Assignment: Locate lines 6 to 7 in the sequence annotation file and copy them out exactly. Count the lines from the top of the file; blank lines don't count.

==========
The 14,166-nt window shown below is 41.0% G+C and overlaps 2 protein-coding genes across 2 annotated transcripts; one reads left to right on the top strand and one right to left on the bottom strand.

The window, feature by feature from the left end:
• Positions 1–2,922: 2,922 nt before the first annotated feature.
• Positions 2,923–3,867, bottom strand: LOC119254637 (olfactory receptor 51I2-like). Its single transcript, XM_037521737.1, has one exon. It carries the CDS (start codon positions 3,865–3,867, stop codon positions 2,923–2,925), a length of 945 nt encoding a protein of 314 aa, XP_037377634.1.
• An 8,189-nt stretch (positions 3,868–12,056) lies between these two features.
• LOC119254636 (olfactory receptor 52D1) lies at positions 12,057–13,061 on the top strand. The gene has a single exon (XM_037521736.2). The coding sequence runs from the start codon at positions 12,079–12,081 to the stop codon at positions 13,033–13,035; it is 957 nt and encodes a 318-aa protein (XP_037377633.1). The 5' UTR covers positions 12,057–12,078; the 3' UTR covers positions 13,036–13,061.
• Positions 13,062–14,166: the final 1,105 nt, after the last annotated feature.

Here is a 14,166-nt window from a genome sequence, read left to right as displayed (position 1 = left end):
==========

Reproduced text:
• LOC119254636 (olfactory receptor 52D1) lies at positions 12,057–13,061 on the top strand. The gene has a single exon (XM_037521736.2). The coding sequence runs from the start codon at positions 12,079–12,081 to the stop codon at positions 13,033–13,035; it is 957 nt and encodes a 318-aa protein (XP_037377633.1). The 5' UTR covers positions 12,057–12,078; the 3' UTR covers positions 13,036–13,061.
• Positions 13,062–14,166: the final 1,105 nt, after the last annotated feature.